Migrated species of wild animals into ecosystems or inter-ecosystem movement of animals producing new species habitable to the new environment and increasing genetic reserve are destroyed during wildfire. It is therefore sad watching plantations and reserves established and maintained at great cost disappearing in smoke. FDF (1986) reported that about 30% of forest lands in some states of Nigeria is burnt down every year with the loss running into hundreds of thousands of naira including biodiversity. The summary of the consequences of fire on vegetation, animals and soil are enormous. It causes change on vegetation covers, defoliation, reduction in both tree height and diameter growth which may lead to stunted growth and poor bole form. Fire weakens trees, makes them lose growth and may later be attacked by insects. Fire can affect the number and rate of activities of soil organisms, remove or change the rate of soil organic matter formation and accumulation. Surface compactness and essential nutrients availability are equally influenced by fire. Fire eventually reduces animal population and to an extent irreparable loss of biodiversity.

2 Periods of wildfire
Wildfire occurs more frequently during the dry season between the months of December and March, when the air temperature is high and relative humidity and fuel loads moisture content are low (Adegbola, 1985). Vegetation is set ablaze annually between November and January (Early burning) or from February to the beginning of rains (late burning) .Early burning is done to provide early bush of palpable tender grass for livestock needing in areas of wildlife conservation. Despite the value of early burning, such fires are uncontrolled and therefore penetrate ecosystems leading to loss of biodiversity. Late burning is done to hunt for game animals by hunters and farmers and are set indiscriminately, burning all fuels along its course and coming to rest after much destruction when there is no more fuel within an ecosystem (Plate 1).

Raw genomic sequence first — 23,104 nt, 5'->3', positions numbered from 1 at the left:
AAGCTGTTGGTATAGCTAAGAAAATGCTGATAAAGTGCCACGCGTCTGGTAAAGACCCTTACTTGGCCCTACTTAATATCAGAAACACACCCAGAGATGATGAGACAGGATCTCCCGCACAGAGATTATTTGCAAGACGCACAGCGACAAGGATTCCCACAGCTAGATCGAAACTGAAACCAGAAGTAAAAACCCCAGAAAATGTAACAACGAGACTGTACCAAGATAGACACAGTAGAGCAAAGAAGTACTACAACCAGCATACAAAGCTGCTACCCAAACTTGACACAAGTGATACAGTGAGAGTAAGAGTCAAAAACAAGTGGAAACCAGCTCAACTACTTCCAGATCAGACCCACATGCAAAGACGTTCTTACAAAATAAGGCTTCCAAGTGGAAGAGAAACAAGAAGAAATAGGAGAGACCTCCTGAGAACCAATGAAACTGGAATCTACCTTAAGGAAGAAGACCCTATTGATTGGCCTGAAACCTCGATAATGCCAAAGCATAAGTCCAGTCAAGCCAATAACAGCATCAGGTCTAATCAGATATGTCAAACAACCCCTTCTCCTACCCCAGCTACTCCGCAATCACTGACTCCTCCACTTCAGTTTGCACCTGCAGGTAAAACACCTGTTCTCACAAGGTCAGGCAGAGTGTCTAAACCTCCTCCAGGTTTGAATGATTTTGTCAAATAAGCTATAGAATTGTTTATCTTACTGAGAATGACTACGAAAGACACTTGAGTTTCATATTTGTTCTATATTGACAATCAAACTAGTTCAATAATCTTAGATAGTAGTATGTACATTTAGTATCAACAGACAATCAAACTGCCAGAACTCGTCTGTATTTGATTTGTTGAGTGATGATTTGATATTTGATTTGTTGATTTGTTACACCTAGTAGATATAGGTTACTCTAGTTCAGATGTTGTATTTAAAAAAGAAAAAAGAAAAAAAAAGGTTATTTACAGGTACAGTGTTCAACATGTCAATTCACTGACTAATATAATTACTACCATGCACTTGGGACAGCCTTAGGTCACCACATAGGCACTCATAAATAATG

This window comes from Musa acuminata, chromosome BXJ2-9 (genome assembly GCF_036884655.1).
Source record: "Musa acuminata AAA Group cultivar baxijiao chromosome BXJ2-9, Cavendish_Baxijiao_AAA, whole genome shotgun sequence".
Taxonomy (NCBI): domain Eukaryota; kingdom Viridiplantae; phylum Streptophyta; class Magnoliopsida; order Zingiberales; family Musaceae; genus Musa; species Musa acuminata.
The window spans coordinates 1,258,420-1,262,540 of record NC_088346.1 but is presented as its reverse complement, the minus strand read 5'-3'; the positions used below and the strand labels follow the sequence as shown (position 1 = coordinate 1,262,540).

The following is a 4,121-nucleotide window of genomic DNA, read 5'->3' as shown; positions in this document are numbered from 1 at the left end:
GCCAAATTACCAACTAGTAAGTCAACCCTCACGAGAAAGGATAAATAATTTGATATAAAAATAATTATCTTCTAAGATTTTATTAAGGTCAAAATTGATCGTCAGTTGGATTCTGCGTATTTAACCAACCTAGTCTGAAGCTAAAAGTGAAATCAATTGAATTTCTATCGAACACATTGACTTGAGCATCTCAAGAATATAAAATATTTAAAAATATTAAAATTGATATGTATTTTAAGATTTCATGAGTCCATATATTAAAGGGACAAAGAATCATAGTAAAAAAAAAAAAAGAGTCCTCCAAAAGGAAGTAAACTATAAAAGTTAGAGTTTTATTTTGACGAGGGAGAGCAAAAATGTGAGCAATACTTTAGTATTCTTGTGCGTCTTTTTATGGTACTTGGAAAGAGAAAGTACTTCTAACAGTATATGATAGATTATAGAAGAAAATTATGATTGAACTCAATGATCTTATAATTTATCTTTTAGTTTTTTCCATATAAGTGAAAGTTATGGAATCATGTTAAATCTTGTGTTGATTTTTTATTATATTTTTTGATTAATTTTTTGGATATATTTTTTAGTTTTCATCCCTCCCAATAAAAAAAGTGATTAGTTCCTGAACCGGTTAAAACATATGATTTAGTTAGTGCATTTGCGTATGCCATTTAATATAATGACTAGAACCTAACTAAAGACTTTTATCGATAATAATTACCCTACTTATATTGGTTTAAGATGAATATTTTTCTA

Plate 1 Fire burning in ecosystem in Abeokuta, Ogun State, Nigeria

3 Observed effects of fire on plants and animals
The ability of a tree cambium to withstand fire intensities of different durations is dependent on bark thickness and bark thermal properties (Adegbola, 1985; Coppedge et al., 1998). This is due to the fact that fire decreases the density of woody stems and that late burning has a marked effect than early burning. Experiments have been carried out by Forestry Institute of Nigeria on the effect of burning on trees since 1929. The experiments were carried out on 0.17 hectare each for each treatment. The plots were separated by fire traces of 3.3 m wide (Plate 2).

The treatments given to the plots are stated below:

Plot A: annual burning late in the dry season (mid-march)
Plot B: annual burning early in the dry season (December)
Plot C: no treatment (protected from fire).

The summary of the fire effects is presented in tabular form below.

Table 1 Fire burning in ecosystem in Abeokuta, Ogun State, Nigeria

Table 1 data showed that there was general decrease in number of trees in all the three plots. Late burnt plot had the highest mortality while protected plot recorded the least mortality rate between 1991 and 1995. Decrease in trees in plots A and B is attributed to the effect of fire while in plot C decrease is attributed to natural mortality as dictated by prevailing climatic factors.

Plate 2 A newly burnt piece of land for agriculture in Abeokuta, Ogun state, Nigeria